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1

The single best thing you can do is introduce some standards. Everything you say is caused by a mess of "do whatever" appearing in the codebase. Keeping this concept of "add some more cool tech (eg EF migrations...)" will only add to the problem. You need to reduce the scope of maintenance, not increase it. The best way to do that is to start to reduce the ...


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You get into trouble when you try to be too literal or adamant about anything in software development as much as we all really want things to be cut and dry. Bugs should get fixed before new features are added, but I would still consider the importance of each when making this decision along with the scope of the problem. There are exceptions to everything. ...


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This is a very common problem, no matter how fast a project is advancing on technical terms the client perceives it as going much much slower and feels free to change requirements as they like thinking that the developers must not be doing much anyway. This flawed perception comes from three major development tasks that consume time and will never be ...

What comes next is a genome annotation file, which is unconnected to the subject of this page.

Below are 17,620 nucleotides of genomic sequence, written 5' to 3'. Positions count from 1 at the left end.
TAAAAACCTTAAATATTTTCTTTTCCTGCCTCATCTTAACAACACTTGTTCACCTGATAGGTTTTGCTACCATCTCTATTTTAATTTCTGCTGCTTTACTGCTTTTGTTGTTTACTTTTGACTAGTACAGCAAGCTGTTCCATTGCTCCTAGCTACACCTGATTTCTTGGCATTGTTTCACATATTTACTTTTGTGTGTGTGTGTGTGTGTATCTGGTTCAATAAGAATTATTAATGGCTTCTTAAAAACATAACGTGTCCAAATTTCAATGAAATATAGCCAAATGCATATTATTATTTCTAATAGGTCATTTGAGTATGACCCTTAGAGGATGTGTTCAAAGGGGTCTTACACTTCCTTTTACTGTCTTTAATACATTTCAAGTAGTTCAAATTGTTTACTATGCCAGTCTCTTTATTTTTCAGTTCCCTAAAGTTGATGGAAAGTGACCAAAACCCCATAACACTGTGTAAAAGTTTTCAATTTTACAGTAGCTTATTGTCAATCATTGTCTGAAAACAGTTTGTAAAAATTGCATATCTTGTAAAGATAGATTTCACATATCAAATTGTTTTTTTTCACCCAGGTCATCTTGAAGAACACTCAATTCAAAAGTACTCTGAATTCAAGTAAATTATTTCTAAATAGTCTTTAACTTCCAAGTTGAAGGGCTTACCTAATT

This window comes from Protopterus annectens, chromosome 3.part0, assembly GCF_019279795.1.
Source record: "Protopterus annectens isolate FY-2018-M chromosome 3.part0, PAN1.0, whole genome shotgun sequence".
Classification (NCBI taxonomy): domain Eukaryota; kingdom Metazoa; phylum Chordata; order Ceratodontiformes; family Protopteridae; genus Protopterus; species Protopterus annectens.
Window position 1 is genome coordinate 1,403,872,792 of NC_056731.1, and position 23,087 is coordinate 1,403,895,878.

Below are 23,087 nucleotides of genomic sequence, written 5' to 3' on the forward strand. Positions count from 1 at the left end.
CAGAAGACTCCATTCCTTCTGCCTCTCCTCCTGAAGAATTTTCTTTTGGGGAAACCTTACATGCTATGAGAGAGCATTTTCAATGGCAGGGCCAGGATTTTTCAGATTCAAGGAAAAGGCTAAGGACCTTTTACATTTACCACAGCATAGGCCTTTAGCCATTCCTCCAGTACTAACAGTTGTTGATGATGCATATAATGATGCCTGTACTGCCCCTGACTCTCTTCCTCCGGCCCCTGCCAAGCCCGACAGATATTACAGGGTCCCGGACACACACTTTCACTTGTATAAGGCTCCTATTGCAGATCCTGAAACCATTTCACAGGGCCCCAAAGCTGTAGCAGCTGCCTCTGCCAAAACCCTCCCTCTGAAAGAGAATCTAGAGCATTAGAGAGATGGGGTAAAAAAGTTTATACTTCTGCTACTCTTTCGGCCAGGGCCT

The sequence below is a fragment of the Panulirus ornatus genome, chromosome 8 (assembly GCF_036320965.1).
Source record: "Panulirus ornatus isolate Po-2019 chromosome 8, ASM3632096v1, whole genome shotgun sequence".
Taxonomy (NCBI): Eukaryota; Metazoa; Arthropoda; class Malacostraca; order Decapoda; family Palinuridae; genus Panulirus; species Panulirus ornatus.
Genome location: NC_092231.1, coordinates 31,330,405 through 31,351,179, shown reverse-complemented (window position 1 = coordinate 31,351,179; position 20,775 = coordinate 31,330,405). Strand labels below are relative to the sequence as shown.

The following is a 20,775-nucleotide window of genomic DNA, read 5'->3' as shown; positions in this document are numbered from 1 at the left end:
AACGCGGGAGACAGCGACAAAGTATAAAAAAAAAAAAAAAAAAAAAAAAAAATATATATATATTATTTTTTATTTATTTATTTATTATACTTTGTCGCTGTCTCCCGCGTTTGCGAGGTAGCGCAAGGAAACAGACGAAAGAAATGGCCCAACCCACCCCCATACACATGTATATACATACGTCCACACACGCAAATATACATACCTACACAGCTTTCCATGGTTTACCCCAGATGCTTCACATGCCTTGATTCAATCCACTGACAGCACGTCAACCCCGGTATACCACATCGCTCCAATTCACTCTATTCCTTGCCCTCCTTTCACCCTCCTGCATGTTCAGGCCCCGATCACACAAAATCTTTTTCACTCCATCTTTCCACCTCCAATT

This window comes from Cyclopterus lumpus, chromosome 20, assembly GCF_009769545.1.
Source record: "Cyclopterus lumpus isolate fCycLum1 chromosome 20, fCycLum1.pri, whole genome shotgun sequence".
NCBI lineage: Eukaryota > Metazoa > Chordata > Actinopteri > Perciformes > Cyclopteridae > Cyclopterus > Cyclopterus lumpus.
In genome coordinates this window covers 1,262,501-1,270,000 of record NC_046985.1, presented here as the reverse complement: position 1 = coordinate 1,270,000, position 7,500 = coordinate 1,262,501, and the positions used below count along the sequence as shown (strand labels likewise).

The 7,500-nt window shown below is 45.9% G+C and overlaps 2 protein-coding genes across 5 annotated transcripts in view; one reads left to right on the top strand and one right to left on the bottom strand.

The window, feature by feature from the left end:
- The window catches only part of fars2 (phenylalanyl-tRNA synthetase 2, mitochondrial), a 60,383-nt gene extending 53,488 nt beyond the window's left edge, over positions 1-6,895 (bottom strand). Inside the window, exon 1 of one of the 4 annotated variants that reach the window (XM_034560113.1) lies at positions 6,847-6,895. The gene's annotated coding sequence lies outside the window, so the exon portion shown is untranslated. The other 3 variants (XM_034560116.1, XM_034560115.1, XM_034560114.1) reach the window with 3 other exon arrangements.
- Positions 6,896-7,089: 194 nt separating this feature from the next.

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The simplest way is to stop thinking that Scrum is agile and use a slightly different (and better - everything is better than Scrum :) ) methodology such as Kanban. You do not need a burndown chart to be agile, and you do not even need to be "on target". Burndowns are really there solely as a tool to help you determine how much work you should be able to ...


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I use an IDE to refactor code. It does a decent job, but gets it wrong sometimes. I also do whole codebase regex search and replace, and I often get them wrong too. I use my revision-control software (or diff) to show me what changed in the codebase. It happens often enough I check diffs now whenever I let my IDE do the refactoring.



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